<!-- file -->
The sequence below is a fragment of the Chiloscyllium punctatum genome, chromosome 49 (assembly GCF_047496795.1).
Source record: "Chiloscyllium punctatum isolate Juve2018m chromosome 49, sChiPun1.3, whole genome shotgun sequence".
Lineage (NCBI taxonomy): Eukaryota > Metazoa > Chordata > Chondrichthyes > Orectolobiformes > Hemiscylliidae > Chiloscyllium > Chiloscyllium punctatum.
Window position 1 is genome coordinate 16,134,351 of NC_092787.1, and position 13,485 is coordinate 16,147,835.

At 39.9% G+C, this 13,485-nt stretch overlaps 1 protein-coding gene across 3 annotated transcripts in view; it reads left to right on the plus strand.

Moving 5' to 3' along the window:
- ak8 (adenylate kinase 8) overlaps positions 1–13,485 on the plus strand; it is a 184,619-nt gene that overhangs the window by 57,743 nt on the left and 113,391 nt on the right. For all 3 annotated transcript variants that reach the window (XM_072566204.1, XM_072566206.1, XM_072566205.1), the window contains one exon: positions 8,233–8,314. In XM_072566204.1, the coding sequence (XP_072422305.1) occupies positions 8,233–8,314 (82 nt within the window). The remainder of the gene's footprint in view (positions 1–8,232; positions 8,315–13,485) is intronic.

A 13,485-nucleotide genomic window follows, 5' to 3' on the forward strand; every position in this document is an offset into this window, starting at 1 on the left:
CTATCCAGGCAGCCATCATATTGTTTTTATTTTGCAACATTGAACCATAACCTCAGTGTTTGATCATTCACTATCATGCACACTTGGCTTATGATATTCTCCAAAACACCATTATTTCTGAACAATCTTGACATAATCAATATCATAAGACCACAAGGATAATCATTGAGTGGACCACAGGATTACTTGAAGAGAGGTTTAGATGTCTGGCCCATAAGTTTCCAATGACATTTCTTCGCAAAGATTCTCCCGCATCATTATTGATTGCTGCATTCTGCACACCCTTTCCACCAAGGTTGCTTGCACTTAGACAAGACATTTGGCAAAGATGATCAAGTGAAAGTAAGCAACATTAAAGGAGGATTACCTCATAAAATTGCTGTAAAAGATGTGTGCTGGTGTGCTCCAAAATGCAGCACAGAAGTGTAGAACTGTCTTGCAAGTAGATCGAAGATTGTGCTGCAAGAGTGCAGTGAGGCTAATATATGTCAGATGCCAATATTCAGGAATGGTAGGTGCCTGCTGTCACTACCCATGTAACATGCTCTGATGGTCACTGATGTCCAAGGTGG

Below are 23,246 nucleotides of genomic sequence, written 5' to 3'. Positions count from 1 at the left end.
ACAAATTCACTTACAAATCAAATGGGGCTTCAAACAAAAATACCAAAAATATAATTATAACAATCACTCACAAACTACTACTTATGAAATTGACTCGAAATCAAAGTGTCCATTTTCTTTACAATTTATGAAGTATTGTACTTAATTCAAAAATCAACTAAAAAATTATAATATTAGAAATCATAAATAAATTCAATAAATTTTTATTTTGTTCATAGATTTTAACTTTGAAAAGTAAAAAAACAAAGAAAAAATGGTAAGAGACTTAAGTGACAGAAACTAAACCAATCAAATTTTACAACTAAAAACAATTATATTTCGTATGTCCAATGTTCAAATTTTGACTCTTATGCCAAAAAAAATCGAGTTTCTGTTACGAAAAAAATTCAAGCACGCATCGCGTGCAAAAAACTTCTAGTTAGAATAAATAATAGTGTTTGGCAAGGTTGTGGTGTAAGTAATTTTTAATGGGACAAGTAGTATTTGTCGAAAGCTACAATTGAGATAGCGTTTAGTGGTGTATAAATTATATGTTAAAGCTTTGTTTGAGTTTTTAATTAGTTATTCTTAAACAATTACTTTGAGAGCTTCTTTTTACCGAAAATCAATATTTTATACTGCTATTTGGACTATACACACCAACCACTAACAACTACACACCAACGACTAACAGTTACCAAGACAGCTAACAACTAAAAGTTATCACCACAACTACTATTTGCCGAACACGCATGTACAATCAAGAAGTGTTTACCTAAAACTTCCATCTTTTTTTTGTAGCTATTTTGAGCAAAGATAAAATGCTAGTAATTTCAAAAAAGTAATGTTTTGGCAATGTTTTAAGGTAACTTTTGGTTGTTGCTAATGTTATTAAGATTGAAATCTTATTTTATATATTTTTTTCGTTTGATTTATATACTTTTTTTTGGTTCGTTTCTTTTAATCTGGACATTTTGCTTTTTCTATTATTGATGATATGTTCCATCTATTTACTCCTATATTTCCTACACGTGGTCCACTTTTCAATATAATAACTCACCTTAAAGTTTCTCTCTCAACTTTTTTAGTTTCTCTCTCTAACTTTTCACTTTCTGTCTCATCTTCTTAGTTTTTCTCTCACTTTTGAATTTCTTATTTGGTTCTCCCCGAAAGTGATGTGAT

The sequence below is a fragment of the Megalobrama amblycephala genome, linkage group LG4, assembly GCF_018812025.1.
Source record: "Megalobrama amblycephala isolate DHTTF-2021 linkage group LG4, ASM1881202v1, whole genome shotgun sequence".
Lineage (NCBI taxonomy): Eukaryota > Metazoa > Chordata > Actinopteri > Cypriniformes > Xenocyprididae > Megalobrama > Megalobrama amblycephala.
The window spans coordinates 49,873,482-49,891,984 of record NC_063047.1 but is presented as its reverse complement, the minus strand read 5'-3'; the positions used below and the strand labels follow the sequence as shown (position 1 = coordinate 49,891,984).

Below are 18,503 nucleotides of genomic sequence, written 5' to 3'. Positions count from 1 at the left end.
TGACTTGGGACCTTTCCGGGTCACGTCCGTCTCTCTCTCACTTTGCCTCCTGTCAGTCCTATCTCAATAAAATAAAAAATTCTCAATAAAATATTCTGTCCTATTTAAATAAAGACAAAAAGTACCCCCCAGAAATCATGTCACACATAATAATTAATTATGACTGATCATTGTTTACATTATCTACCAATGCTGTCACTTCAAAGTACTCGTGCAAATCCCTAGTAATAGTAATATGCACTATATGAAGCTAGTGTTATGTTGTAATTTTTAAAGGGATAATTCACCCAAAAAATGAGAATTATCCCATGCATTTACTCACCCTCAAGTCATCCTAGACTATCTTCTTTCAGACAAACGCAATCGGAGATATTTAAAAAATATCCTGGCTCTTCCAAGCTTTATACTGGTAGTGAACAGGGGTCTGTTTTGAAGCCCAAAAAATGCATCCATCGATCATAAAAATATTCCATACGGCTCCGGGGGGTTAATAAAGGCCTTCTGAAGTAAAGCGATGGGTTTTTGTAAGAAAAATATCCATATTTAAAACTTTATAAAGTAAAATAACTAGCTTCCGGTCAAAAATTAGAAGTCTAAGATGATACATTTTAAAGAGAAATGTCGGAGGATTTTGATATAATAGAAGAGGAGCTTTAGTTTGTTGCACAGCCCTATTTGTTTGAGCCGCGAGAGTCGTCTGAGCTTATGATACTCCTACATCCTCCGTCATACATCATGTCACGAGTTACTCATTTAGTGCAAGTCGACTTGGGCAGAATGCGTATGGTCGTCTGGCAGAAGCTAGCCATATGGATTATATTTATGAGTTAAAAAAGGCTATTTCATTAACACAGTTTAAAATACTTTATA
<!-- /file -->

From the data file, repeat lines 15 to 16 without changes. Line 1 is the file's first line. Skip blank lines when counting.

The window spans coordinates 49,873,482-49,891,984 of record NC_063047.1 but is presented as its reverse complement, the minus strand read 5'-3'; the positions used below and the strand labels follow the sequence as shown (position 1 = coordinate 49,891,984).

Below are 18,503 nucleotides of genomic sequence, written 5' to 3'. Positions count from 1 at the left end.